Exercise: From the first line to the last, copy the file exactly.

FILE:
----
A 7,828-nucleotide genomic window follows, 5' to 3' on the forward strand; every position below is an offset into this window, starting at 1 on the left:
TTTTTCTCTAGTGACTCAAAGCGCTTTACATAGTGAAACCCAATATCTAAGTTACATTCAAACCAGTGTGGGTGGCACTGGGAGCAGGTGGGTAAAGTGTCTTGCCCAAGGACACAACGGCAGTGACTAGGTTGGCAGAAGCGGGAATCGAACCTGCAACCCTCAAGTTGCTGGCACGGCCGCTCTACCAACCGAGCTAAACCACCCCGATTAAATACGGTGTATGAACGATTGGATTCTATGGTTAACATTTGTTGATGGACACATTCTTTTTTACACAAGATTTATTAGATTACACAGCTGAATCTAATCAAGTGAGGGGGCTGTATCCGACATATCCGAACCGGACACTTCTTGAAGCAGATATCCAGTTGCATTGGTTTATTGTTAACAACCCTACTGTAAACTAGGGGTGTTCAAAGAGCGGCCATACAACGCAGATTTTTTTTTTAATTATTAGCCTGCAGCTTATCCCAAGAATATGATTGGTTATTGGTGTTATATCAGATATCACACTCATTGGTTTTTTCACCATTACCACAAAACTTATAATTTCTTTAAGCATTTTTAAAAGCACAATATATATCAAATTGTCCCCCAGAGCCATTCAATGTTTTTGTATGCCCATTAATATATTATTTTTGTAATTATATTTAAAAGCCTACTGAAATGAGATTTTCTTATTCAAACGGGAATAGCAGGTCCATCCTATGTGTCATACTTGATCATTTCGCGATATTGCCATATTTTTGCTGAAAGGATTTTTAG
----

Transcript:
A 7,828-nucleotide genomic window follows, 5' to 3' on the forward strand; every position below is an offset into this window, starting at 1 on the left:
TTTTTCTCTAGTGACTCAAAGCGCTTTACATAGTGAAACCCAATATCTAAGTTACATTCAAACCAGTGTGGGTGGCACTGGGAGCAGGTGGGTAAAGTGTCTTGCCCAAGGACACAACGGCAGTGACTAGGTTGGCAGAAGCGGGAATCGAACCTGCAACCCTCAAGTTGCTGGCACGGCCGCTCTACCAACCGAGCTAAACCACCCCGATTAAATACGGTGTATGAACGATTGGATTCTATGGTTAACATTTGTTGATGGACACATTCTTTTTTACACAAGATTTATTAGATTACACAGCTGAATCTAATCAAGTGAGGGGGCTGTATCCGACATATCCGAACCGGACACTTCTTGAAGCAGATATCCAGTTGCATTGGTTTATTGTTAACAACCCTACTGTAAACTAGGGGTGTTCAAAGAGCGGCCATACAACGCAGATTTTTTTTTTAATTATTAGCCTGCAGCTTATCCCAAGAATATGATTGGTTATTGGTGTTATATCAGATATCACACTCATTGGTTTTTTCACCATTACCACAAAACTTATAATTTCTTTAAGCATTTTTAAAAGCACAATATATATCAAATTGTCCCCCAGAGCCATTCAATGTTTTTGTATGCCCATTAATATATTATTTTTGTAATTATATTTAAAAGCCTACTGAAATGAGATTTTCTTATTCAAACGGGAATAGCAGGTCCATCCTATGTGTCATACTTGATCATTTCGCGATATTGCCATATTTTTGCTGAAAGGATTTTTAG